It’s hard to believe that we have already arrived at P on the permission list. It’s another one of the big ones. and it took a conversation with a friend this morning to remind me of it. Up until that time, I was ready to give myself permission to be playful. It actually doesn’t take much to make me playful because I love a good laugh and a bit of innocent mischief. And there’s nothing like bonding over playful banter. True friends engage in banter, it’s the elixir of relationships. At least in my world.
But for the purposes of today’s post I’m going to focus on patience, because for most of us it’s harder to achieve than playfulness.
Before reaching this stage of life, I always thought that the older one became, the more impatient one got. In fact, I probably saw it as a benefit of older age, as a bi-product of the freedom of not having to impress. It’s amazing how one’s perspective changes as the reality of being of middle age sets in.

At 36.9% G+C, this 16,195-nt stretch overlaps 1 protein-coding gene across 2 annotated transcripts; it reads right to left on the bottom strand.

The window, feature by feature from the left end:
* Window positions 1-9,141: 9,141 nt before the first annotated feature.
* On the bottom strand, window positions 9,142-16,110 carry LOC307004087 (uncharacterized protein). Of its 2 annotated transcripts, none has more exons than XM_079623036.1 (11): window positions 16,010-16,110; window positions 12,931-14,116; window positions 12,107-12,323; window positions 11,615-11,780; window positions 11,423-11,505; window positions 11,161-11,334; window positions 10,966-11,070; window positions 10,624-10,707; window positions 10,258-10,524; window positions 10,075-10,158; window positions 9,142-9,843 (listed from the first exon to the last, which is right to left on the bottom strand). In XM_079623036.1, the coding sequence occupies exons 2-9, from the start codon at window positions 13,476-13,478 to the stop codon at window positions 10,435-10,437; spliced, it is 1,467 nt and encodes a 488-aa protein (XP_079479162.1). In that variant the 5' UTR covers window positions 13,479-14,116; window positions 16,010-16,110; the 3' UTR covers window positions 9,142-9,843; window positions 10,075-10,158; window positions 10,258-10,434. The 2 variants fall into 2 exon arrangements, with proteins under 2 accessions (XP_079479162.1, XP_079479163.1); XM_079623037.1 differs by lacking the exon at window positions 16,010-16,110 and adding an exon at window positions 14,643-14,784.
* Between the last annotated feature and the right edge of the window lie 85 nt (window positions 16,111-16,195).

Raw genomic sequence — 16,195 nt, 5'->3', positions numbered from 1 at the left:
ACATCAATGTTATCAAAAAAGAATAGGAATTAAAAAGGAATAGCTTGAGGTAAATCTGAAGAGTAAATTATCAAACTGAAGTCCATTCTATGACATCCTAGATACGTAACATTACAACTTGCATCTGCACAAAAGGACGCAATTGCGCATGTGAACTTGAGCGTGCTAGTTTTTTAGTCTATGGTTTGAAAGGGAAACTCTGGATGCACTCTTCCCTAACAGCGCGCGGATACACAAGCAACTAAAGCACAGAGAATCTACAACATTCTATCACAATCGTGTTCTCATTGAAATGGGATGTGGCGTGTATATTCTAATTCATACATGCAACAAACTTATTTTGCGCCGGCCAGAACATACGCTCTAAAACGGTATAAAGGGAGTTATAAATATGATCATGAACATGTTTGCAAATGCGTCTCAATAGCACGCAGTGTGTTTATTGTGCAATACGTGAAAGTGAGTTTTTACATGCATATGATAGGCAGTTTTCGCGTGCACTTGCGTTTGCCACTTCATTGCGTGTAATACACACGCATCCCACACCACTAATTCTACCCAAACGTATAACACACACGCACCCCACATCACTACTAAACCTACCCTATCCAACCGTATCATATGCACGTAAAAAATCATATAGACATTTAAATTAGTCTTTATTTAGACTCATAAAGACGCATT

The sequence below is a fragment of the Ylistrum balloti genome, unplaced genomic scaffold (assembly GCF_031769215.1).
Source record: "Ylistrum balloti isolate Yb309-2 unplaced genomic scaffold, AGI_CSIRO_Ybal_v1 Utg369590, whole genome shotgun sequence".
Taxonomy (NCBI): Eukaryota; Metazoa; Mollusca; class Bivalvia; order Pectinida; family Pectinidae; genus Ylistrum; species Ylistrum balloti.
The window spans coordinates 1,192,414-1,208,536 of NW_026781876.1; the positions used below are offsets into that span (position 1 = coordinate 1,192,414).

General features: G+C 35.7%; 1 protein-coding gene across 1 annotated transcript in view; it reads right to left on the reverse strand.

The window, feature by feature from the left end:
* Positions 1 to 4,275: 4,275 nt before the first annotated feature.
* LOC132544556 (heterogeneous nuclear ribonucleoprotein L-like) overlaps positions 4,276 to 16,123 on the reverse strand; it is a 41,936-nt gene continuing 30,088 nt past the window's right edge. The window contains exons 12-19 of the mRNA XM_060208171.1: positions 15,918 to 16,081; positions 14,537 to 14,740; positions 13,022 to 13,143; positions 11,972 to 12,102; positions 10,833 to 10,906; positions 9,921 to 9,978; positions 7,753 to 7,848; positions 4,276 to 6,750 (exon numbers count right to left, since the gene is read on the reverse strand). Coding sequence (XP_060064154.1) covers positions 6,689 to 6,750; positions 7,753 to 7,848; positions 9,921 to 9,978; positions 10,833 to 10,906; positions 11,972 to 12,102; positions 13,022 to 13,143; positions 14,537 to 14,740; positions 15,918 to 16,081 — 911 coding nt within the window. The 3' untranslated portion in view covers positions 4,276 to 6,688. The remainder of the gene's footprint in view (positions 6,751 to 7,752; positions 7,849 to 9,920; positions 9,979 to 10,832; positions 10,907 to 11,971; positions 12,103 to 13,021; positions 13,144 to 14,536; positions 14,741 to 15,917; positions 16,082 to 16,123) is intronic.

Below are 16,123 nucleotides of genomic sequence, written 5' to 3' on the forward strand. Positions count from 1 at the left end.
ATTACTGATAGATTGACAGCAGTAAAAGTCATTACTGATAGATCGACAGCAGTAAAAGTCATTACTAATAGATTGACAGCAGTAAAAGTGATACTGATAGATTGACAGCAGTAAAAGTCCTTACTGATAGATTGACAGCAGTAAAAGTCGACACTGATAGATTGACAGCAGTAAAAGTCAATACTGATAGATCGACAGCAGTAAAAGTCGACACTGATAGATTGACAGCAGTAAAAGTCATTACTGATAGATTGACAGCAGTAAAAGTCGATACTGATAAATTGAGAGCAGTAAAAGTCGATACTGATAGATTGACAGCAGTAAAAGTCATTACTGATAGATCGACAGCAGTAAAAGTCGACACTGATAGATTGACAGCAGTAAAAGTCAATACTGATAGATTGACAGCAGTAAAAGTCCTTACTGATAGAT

As a younger person, I never had any patience for patience – didn’t see the value or the need for it. I’m not talking about the patience needed for waiting for a bus or for a movie to open or a book to be released. Never having been one to stand there impatiently looking at my watch, I used that time to people watch or distract myself with other things. However, having made a decision, I used to go for it and go for it hard.
Now, not so much. Not because the hunger is any different, but now I see the value in picking my moment and scoping out the landscape.